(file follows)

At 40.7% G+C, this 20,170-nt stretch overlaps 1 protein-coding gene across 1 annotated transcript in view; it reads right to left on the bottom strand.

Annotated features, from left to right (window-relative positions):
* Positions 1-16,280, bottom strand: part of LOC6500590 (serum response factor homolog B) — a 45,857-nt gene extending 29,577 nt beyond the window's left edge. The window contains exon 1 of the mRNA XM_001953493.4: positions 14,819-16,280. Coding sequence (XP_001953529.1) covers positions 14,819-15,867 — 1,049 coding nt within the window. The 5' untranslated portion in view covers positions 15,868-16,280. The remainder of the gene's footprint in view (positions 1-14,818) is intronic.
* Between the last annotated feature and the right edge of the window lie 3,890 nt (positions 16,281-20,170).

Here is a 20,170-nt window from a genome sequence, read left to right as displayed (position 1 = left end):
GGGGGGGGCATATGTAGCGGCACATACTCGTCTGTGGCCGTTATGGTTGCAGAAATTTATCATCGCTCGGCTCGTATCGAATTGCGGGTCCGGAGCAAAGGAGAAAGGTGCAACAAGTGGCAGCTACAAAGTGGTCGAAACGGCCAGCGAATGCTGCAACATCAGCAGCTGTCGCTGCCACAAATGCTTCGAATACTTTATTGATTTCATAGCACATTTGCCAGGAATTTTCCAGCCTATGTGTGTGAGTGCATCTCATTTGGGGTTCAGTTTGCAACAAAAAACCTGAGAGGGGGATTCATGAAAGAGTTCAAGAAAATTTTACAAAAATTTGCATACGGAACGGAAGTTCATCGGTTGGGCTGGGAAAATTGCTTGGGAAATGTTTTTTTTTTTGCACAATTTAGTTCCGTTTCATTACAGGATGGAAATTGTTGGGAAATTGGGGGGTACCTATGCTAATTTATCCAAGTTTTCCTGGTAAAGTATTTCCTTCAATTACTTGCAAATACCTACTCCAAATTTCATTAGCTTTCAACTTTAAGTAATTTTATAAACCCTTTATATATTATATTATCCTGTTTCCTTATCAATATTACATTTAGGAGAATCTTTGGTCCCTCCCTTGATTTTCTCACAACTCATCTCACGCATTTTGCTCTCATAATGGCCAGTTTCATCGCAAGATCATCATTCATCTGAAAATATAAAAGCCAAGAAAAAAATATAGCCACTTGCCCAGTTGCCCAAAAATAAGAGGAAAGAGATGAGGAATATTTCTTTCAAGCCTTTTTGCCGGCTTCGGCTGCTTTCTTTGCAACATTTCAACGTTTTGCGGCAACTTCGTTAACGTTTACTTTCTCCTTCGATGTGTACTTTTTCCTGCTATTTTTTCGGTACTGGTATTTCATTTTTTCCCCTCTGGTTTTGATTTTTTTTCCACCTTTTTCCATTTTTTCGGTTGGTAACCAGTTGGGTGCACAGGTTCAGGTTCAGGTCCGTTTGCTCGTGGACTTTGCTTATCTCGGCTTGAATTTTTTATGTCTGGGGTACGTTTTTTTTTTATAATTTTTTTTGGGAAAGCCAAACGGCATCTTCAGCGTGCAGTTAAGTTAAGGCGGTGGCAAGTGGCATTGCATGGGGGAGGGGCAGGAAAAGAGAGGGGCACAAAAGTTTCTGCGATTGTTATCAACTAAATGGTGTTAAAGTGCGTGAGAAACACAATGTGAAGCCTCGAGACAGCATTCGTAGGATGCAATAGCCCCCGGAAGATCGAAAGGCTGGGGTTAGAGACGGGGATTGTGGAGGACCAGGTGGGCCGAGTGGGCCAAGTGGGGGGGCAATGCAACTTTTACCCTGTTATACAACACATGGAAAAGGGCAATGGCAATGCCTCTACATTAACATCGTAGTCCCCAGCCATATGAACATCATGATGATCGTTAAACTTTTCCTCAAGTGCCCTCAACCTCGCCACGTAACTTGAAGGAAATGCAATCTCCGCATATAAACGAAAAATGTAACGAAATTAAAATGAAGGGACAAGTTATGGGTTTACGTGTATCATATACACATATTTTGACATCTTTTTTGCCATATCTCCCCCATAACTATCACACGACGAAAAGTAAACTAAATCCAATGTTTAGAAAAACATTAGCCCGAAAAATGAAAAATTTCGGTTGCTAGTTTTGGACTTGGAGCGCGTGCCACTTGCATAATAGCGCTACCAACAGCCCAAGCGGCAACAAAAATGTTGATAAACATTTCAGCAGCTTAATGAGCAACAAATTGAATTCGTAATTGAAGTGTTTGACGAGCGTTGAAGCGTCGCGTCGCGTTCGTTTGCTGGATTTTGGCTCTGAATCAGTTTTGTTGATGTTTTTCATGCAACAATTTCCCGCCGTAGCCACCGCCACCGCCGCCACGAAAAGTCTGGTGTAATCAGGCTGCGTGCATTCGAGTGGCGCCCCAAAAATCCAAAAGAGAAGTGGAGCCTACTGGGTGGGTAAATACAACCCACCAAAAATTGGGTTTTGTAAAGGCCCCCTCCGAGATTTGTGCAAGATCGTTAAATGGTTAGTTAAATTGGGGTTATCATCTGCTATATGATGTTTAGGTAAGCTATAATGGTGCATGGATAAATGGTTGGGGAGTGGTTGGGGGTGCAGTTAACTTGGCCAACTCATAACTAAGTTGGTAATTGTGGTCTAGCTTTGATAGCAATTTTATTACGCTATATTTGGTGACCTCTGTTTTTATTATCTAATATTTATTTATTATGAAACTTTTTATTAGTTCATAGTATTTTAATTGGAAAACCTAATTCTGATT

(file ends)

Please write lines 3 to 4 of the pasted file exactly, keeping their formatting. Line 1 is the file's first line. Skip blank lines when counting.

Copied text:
* Positions 1-16,280, bottom strand: part of LOC6500590 (serum response factor homolog B) — a 45,857-nt gene extending 29,577 nt beyond the window's left edge. The window contains exon 1 of the mRNA XM_001953493.4: positions 14,819-16,280. Coding sequence (XP_001953529.1) covers positions 14,819-15,867 — 1,049 coding nt within the window. The 5' untranslated portion in view covers positions 15,868-16,280. The remainder of the gene's footprint in view (positions 1-14,818) is intronic.
* Between the last annotated feature and the right edge of the window lie 3,890 nt (positions 16,281-20,170).